James, the book of James – we’ll be in it for about 5 weeks and I encourage you to read the whole thing during the week – the book James, like Jesus in Mark, isn’t concerned about putting on a show.  It’s about pureness of heart.  Religion that is pure and undefiled is this:  it’s having the most glorious church building the world has ever seen ;) it’s having the brightest, most colorful Sunday School program in the ELCA, it’s having the sanctuary completely packed on Sunday mornings!  NO, of course not.  Religion that is pure and undefiled before God, according to James (and the long line of prophets that came before him, including Christ himself) is religion that cares...for one another and for those with no advocates (widow and orphan).
It makes me think of the LORAX…“I speak for the trees!”

Take beliefs and churchiness — talking — out of it: who are the people who are actively caring for the voiceless in our society, for the 21st century equivalent of the widows and orphans?  Who are the people actively reaching out to the poor, the planet (who’s going to speak for the trees, besides the fictitious Lorax)? Who is looking out for the immigrant, the disabled, the uninsured, the silenced, the oppressed, the powerless, for the one who is alone (even here at church on Sunday)…

Take religious beliefs and rituals out of it: who is doing the Word?  Who shows up in times of distress and conflict?  Who stays?  Who gives generously?…You know, we can learn a lot about ourselves by looking at our credit card statements – I’d never want to share mine with you.  Who shows you Jesus, not just tells you about Jesus?  (Think of people in your life — doers of the Word.)  Maybe they’re from inside the church, but maybe not.

Ever had that happen to you: a non-Christian, maybe even atheist actually teach you something about Jesus?  The “happy reversal”?  I’ve been blessed by many instances…pure and undefiled persons, not part of my Christian family, showing me about care for the voiceless and the powerless!  These kinds of things happen all the time, but I invite you to pay more attention, to notice those people.  (maybe say a prayer for our eyes too)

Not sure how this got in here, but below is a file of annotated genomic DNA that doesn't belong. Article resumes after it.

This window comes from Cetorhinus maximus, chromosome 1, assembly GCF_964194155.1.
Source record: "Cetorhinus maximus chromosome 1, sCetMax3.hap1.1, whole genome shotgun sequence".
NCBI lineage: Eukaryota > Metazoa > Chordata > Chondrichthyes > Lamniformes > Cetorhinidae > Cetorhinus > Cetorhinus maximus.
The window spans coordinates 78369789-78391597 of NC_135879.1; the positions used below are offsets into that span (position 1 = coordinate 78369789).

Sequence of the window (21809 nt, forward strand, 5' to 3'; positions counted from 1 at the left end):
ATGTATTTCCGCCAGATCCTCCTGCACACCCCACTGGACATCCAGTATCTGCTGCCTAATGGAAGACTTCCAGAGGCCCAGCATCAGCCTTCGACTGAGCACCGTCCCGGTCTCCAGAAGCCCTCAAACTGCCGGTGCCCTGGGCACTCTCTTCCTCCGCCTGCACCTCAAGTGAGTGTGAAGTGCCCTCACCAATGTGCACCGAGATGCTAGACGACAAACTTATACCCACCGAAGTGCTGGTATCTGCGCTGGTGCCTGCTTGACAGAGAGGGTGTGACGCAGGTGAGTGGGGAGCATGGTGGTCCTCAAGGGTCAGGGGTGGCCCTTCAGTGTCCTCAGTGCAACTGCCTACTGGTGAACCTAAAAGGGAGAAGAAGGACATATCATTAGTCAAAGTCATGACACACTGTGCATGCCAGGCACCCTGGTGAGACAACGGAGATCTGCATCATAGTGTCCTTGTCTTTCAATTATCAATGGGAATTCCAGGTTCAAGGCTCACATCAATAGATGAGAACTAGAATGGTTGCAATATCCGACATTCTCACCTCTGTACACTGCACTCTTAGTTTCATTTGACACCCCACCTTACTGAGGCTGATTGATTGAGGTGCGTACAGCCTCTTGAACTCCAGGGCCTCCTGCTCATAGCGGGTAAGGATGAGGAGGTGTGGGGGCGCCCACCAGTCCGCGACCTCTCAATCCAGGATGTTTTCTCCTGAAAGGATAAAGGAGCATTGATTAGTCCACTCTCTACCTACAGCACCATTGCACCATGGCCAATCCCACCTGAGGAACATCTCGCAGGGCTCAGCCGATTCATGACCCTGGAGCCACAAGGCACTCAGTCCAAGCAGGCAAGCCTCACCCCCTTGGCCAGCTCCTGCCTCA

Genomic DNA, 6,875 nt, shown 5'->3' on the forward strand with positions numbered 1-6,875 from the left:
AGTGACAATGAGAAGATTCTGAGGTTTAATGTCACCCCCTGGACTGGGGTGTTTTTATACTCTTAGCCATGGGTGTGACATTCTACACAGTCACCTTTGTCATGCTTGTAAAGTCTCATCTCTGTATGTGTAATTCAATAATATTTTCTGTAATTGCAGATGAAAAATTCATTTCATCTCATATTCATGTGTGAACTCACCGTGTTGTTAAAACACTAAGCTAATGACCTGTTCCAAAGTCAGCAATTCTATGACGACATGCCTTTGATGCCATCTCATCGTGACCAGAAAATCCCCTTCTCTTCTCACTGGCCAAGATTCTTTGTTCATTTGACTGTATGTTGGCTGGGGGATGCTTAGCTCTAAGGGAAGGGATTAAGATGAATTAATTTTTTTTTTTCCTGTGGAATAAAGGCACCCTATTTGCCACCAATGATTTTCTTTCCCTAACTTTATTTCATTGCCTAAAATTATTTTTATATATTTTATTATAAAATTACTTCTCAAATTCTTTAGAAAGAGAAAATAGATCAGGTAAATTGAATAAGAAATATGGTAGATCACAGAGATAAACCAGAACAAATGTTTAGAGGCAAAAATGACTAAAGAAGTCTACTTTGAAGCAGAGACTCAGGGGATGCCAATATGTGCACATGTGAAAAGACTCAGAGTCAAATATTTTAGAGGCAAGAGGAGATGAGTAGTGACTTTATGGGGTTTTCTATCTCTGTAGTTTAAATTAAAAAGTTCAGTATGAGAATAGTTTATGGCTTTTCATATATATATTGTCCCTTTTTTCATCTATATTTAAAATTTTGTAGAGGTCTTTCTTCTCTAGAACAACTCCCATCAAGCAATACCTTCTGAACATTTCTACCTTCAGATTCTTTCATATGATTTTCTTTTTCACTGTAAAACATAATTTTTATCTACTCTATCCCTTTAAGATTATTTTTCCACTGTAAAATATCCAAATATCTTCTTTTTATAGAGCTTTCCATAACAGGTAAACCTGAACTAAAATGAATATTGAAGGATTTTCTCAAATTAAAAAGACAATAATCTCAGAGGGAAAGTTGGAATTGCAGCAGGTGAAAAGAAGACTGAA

Now, I plan to stay in the church for as long as I live.  This not church bashing.  (Article a few years back: “So You’re Spiritual but not Religious, Don’t Bore Me”)  The imperfect and yet faithful community, the Word, the Meal, the Font—these are just too important in my life to go without them.  But these things alone don’t make me pure and undefiled…

Christ makes me clean.  And I need the church to keep hearing that, reminding me of that.  Jesus is the one alive in but also beyond the pages of Scripture – Christ is the one alive in my sisters and brothers outside of the church too!  I need the church to keep calling me back to that.  I need this inside to keep moving me outside.

Surround yourself with people who care for the “voiceless in their distress”.  Who’s your Lorax?  Your scratchy old voice that, while annoying, might just be right, and at the core is deeply loving?  

Who are those who don’t just say the Word of God, they do it…as Francis of Assisi put it: they, “preach the gospel at all times, and only when necessary, use words.”  Maybe they’re children, or people in their 20’s or their 80’s – crying out for justice and compassion, annoying the rest of us.  But maybe they’re spot on?

These people are God’s gift to us, part of God’s on-going work in shaping you and molding us.  We can resist them, “the Loraxes” but they keep coming and nipping at us, pointing us to greater faithfulness.

Will you pray with me…  “God, we’re doing our best here.  But we fall short.  Take us the rest of the way.  Continue to mold us and fashion us.  God, you have washed us in the waters of baptism, you have cleaned our hearts.  And we give thanks that you continue to cover us in your faithfulness, in your forgiveness, grace and love.  Bless our lips and send us out now...to be doers of your joy and hope and welcome in a hurting world.  Thank you for sending us prophets, advocates for the voiceless, to nip at us and call us back to what matters.  Thank you for leading us in this journey, through your Son Jesus Christ, AMEN.”

#808 “Lord Jesus, You Shall Be My Song as I Journey”